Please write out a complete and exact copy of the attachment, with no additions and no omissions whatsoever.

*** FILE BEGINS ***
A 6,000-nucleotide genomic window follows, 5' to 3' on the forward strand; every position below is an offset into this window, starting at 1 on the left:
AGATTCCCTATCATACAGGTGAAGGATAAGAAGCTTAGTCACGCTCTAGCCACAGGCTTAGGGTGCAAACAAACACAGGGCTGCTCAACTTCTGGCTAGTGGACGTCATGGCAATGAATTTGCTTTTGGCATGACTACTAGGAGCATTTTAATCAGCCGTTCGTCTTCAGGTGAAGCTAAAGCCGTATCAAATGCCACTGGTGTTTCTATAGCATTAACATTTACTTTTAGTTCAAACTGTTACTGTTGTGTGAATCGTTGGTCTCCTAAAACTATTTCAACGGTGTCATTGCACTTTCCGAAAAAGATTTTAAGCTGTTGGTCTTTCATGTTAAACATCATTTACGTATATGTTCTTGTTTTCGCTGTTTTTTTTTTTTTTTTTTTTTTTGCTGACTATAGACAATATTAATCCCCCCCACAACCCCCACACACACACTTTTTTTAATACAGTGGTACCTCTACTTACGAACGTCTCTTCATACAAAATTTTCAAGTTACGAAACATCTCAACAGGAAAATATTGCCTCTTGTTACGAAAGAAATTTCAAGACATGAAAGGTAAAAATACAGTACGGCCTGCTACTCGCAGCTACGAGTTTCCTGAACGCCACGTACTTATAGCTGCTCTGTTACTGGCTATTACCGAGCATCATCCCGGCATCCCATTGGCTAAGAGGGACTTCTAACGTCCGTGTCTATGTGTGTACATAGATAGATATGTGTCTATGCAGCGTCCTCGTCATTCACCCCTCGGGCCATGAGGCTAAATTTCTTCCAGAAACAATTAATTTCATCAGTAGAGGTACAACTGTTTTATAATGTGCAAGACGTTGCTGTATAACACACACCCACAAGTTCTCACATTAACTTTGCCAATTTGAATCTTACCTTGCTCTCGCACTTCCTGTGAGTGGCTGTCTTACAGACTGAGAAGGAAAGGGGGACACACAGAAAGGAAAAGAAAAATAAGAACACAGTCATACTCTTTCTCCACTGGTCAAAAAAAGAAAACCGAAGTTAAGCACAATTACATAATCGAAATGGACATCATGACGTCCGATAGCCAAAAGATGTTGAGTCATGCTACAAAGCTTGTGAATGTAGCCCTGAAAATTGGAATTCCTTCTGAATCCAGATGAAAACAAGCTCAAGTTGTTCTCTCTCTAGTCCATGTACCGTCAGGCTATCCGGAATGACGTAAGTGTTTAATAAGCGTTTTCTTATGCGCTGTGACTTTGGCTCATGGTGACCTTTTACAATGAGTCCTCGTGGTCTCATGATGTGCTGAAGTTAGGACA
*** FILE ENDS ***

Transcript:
A 6,000-nucleotide genomic window follows, 5' to 3' on the forward strand; every position below is an offset into this window, starting at 1 on the left:
AGATTCCCTATCATACAGGTGAAGGATAAGAAGCTTAGTCACGCTCTAGCCACAGGCTTAGGGTGCAAACAAACACAGGGCTGCTCAACTTCTGGCTAGTGGACGTCATGGCAATGAATTTGCTTTTGGCATGACTACTAGGAGCATTTTAATCAGCCGTTCGTCTTCAGGTGAAGCTAAAGCCGTATCAAATGCCACTGGTGTTTCTATAGCATTAACATTTACTTTTAGTTCAAACTGTTACTGTTGTGTGAATCGTTGGTCTCCTAAAACTATTTCAACGGTGTCATTGCACTTTCCGAAAAAGATTTTAAGCTGTTGGTCTTTCATGTTAAACATCATTTACGTATATGTTCTTGTTTTCGCTGTTTTTTTTTTTTTTTTTTTTTTTGCTGACTATAGACAATATTAATCCCCCCCACAACCCCCACACACACACTTTTTTTAATACAGTGGTACCTCTACTTACGAACGTCTCTTCATACAAAATTTTCAAGTTACGAAACATCTCAACAGGAAAATATTGCCTCTTGTTACGAAAGAAATTTCAAGACATGAAAGGTAAAAATACAGTACGGCCTGCTACTCGCAGCTACGAGTTTCCTGAACGCCACGTACTTATAGCTGCTCTGTTACTGGCTATTACCGAGCATCATCCCGGCATCCCATTGGCTAAGAGGGACTTCTAACGTCCGTGTCTATGTGTGTACATAGATAGATATGTGTCTATGCAGCGTCCTCGTCATTCACCCCTCGGGCCATGAGGCTAAATTTCTTCCAGAAACAATTAATTTCATCAGTAGAGGTACAACTGTTTTATAATGTGCAAGACGTTGCTGTATAACACACACCCACAAGTTCTCACATTAACTTTGCCAATTTGAATCTTACCTTGCTCTCGCACTTCCTGTGAGTGGCTGTCTTACAGACTGAGAAGGAAAGGGGGACACACAGAAAGGAAAAGAAAAATAAGAACACAGTCATACTCTTTCTCCACTGGTCAAAAAAAGAAAACCGAAGTTAAGCACAATTACATAATCGAAATGGACATCATGACGTCCGATAGCCAAAAGATGTTGAGTCATGCTACAAAGCTTGTGAATGTAGCCCTGAAAATTGGAATTCCTTCTGAATCCAGATGAAAACAAGCTCAAGTTGTTCTCTCTCTAGTCCATGTACCGTCAGGCTATCCGGAATGACGTAAGTGTTTAATAAGCGTTTTCTTATGCGCTGTGACTTTGGCTCATGGTGACCTTTTACAATGAGTCCTCGTGGTCTCATGATGTGCTGAAGTTAGGACA